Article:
How to tackle the final week of the Festival

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January 24, 2018
Sydney Festival
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Sydney Festival wraps up this Sunday 28 January, but there’s still a whole bunch of action happening, from blockbuster theatre and music shows to free art experiences.

And best of all, this weekend is three days long, so you’ve got an extra day off to traverse the city and hit up all our spots. Scroll down for some top picks of where to go.

Wednesday 24 January



Model Citizens at Prince Alfred Square, Parramatta, at 7.30pm

If you haven’t had a chance to catch the eye-popping new Circus Oz show Model Citizens at Circus City yet, get in before it’s too late. The Music gave it four stars, describing the show as “incisive and funny” and a “complete departure from regular life,” while The Conversation called it “a triumph of skill and political satire.”

MORE ABOUT MODEL CITIZENS 

Thursday 25 January



The Wider Earth at Sydney Opera House, 7.30pm

Catch actor Stephen Conroy and a cast of stunning hand made puppets retelling the story of Charles Darwin’s voyage of international discovery on the Beagle; the Sydney Morning Herald gave it four and a half stars, writing "this is a voyage of extraordinary theatrical discovery that celebrates the power of curiosity, the natural world and big ideas."

Friday 26 January



Baraya at Barangaroo at 7.45am, and Ferrython on Sydney Harbour from 10.45am

Treat yourself to a full Festival experience this Friday. In the morning, reflect on Australia’s Indigenous heritage with the moving Baraya – Sing Up Country ceremony at Barangaroo Reserve, then wander around the foreshore to find a picnic spot where you can watch all the action of the Ferrython (or, if you’re down for free drinks and a free lunch, score one of the final tickets for passengers to ride aboard the racing ferries).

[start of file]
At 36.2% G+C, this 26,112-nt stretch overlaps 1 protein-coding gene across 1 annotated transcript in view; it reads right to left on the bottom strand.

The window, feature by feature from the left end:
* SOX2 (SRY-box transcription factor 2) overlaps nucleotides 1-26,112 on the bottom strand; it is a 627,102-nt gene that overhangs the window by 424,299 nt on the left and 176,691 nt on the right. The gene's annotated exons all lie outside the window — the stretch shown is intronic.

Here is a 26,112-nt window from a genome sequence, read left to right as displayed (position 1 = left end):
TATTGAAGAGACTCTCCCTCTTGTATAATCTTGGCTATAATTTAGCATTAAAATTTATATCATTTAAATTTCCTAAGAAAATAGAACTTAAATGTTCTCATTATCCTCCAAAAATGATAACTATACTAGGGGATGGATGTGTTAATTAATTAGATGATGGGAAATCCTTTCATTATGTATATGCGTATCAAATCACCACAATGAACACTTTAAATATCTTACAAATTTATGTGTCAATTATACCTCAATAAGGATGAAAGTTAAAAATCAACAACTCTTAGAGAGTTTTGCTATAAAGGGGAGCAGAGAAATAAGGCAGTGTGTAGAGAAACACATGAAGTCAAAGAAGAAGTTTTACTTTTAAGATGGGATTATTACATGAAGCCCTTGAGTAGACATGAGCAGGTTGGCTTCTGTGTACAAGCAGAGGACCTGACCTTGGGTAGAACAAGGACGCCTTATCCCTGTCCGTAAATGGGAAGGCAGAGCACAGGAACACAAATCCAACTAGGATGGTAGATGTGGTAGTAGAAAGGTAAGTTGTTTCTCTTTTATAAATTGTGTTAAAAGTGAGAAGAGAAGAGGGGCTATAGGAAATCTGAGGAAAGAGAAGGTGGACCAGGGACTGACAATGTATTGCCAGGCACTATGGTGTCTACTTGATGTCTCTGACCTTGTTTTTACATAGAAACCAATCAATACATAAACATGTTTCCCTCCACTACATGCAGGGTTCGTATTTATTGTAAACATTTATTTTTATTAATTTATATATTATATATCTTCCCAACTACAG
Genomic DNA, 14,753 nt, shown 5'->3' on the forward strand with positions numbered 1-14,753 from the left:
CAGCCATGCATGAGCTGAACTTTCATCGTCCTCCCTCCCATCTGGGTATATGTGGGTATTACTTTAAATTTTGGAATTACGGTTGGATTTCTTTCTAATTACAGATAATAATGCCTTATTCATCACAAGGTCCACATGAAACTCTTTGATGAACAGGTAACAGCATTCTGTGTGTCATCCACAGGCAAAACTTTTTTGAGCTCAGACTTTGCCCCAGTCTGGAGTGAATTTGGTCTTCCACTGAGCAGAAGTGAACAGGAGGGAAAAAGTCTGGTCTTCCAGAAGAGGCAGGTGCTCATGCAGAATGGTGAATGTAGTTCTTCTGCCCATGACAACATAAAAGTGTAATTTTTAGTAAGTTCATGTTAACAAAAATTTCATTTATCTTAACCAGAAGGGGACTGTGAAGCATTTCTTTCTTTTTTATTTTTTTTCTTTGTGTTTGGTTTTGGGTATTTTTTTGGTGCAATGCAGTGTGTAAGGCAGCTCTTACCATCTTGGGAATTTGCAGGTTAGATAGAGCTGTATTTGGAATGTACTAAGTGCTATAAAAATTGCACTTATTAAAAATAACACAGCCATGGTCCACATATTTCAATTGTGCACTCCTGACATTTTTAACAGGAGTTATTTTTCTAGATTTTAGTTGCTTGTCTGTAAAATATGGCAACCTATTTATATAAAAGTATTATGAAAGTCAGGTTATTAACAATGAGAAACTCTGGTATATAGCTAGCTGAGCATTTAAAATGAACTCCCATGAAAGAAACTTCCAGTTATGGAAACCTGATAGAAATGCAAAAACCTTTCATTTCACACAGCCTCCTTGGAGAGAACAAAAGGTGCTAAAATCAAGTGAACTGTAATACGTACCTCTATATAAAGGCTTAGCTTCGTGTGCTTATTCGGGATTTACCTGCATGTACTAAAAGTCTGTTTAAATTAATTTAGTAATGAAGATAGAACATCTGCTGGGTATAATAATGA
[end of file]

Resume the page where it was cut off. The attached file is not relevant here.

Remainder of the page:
Meriton Festival Village in Hyde Park

Then stop by the Meriton Festival Village in Hyde Park for a dip in the Village Pools, and to experience all the free and cheap art experiences at the Village Sideshow presented by China Southern Airlines. Opens at 4.30pm till late.

MORE ABOUT BARAYA – SING UP COUNTRY 

MORE ABOUT FERRYTHON 

MORE ABOUT THE VILLAGE SIDESHOW 

Saturday 27 January



Lisa Reihana Cinemania at Campbelltown Arts Centre, from 10am

You don’t want to miss the enthralling, hour-long wrap-around video work in Pursuit of Venus [infected], which explores myths of colonialism and the lived experience of Indigenous Australians and Pacific Islanders.

“When New Zealand artist Lisa Reihana’s colossal video work premiered in its full form at the 2017 Venice Biennale, it was quickly declared by some critics to be the best work of the entire line-up, and deserved to be recognised as ‘one of the key artworks of recent years’,” wrote Time Out Sydney.

“The effect on the viewer is the sense that you’re actually floating through time and space, viewing a panorama of imperial antipodean conquest, the first nations people the Europeans found there and the cultures that remain,” The Guardian added, summarising Reihana’s career retrospective as “an immersive and seductive experience.”

MORE ABOUT LISA REIHANA CINEMANIA 


Pussy Riot Theatre: Riot Days at Carriageworks, 8pm

There’s only a few tickets left to catch this intense theatre/music performance by Pussy Riot’s Maria Alyokhina, which tells in brutal detail the story of Pussy Riot’s arrest, torture and solitary confinement in Russia for protesting Putin.“Full of fierce, rousing joy [it’s] a generous document to defiance, a kinetic invitation to dissent,” The Guardian wrote. “I left blazing with hope."

MORE ABOUT PUSSY RIOT THEATRE 

Sunday 28 January



Barber Shop Chronicles at Seymour Centre at 5pm

What better way to finish off your 2018 Festival experience than with one of the most energising – and moving – theatre experiences in the program.

Barber Shop Chronicles is a high energy, fast-paced and poetic string of interlinked vignettes that take you inside the world of barber shops in the African diaspora, where black men can express themselves away from an ever-present critical white gaze.

Performed by a talented troupe of British actors and exploring themes from male role models to the aftershocks of slavery and legacies of Mandela and Mugabe, Barber Shop Chronicles has been garnering rave reviews all over; Limelight Magazine gave it four and a half stars, writing, "razor-sharp dialogue drives this brilliantly upbeat, multi-layered exploration of community."

Catch the cast talking barber shops and getting fresh haircuts in Western Sydney on the 7.30 Report over here, and score tickets for the final performance on Sunday below.

MORE ABOUT BARBER SHOP CHRONICLES 

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